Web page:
• David says:

    Claudio – submitting photos of you drinking a beer in Thailand, or in a bar.

    Submitting photos of you obviously in a night spot in Thailand

    CC.ing the school, with a mass email to all the other schools.

    Sending a letter addressed to the wrong school.

    Not reading the requirements and applying for a role that requires a PGCE or BEd, not just a TEFL

    • Claudio says:

      Spot on, David! I have received some of these as well. Sometimes I really wonder what people are thinking when applying for a job. Thanks much for sharing your list. Especially the CCing other schools seems to be an extremely common one. It’s in the same category as mails that have been forwarded numerous times, making the recruiter have to scroll through a long list of ever increasing indents before getting to the resume. Demonstrating such laziness is actually a service to a recruiter.

  • Amadou Bah says:

    Dear Claudio,
    I’ve read your post . And let me tell you that, I really liked it. And i it inspired me a lot. I’ve learned something new.

    Best regards
    Your A.B.

  • mark flores says:

    Dear Clausio,

    This article open up my mind while applying a teaching position here in Thailand and give me more idialistic process on how to apply..thanks you so for this article to broad my knowledge.

  • Mark says:

    I’d love to use my life skills to teach, but I fear that my age (53) poses a huge hurdle. Do I have good reason to believe that my age is a problem?

    • Claudio says:

      Age can be a hurdle. Many job ads list age ranges between 20 – 45 (or so), demonstrating some level of age discrimination. I believe this to be a problem not only in Thailand. It may just be a bit more covert discrimination in other places.

      It is a shame that some people in Thailand, where seniority typically is valued and respected, have such a bias toward young foreign teachers. I recently had a discussion with the head of the English department (who is close to 60 herself) about a teacher who she considered too old. All I could say is: “But look at him teach…he’s brilliant and his level of energy matches that of any of the younger teachers at the school. And he controls the classroom way better than many other teachers.” She didn’t have an answer to that.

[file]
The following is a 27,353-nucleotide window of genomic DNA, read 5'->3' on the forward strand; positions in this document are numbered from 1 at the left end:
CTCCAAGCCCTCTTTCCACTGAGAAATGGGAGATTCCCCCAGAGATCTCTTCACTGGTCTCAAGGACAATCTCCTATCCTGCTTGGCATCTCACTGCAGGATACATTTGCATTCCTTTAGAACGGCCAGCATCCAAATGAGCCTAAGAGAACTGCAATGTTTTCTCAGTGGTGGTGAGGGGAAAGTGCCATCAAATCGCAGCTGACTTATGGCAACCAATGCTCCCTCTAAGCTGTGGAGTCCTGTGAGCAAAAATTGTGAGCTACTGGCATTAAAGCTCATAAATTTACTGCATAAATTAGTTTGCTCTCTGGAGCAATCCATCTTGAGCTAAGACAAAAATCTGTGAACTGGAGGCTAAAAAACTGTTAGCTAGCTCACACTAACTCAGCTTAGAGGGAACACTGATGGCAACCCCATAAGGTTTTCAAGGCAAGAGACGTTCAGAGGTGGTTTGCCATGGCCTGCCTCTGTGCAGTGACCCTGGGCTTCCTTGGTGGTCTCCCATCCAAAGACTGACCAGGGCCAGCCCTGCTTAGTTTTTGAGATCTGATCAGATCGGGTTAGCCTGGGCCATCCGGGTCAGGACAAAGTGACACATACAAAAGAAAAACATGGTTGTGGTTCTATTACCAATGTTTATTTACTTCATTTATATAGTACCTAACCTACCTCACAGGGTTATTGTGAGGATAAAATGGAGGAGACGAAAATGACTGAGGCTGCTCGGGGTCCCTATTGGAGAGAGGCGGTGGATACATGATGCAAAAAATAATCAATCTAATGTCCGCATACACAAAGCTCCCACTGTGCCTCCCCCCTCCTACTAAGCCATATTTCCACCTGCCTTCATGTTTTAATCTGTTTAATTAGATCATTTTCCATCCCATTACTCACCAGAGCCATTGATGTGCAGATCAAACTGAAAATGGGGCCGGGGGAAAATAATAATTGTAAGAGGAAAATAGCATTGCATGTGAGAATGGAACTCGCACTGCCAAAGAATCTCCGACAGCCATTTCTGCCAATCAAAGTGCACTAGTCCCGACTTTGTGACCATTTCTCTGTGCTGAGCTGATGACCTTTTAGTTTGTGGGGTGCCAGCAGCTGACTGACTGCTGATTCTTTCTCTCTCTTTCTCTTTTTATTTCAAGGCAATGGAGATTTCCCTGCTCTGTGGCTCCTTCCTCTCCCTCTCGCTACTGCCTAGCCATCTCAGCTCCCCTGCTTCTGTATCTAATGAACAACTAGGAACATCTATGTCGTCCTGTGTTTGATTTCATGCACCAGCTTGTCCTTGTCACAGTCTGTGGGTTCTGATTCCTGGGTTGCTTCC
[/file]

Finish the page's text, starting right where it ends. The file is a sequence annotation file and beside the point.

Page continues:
In general, there may be a preference for young foreign teachers. But there are schools that value experience over appearance. My recommendation is to approach any school in a way that your enthusiasm for teaching is obvious…and do not let those schools who prefer younger teachers let your spirit be affected in any negative way. I wish you much success finding a great home for your teaching skills!

  • Mark says:

    Thank you for your reply.

  • Marie says:

    Thanks for this helpful article.

  • Jefferson says:

    Dear Claudio,

    How can we know if the employer are interested in my application after we sent our resume to them?
    In usual potential candidates selection for the job an employer will takes about how many days to process it before I know the result of
    selection for the job in Thailand?
    Thank you

    • Claudio says:

      That depends on the recruiter. Some respond very quickly, while others take their time. If you don’t hear back from them after a 4 – 5 days, your resumé might not have matched the criteria of the recruiter. It seems to be an exception when recruiters let you know that they are not interested. Most will simply not respond.

  • Rafael says:

    It sounds simple but it is indeed a big help!


  • ambreen says:

    Thnku very much sir.This really will help me a lot and i ll keep all of this in my mind before sending my resumè.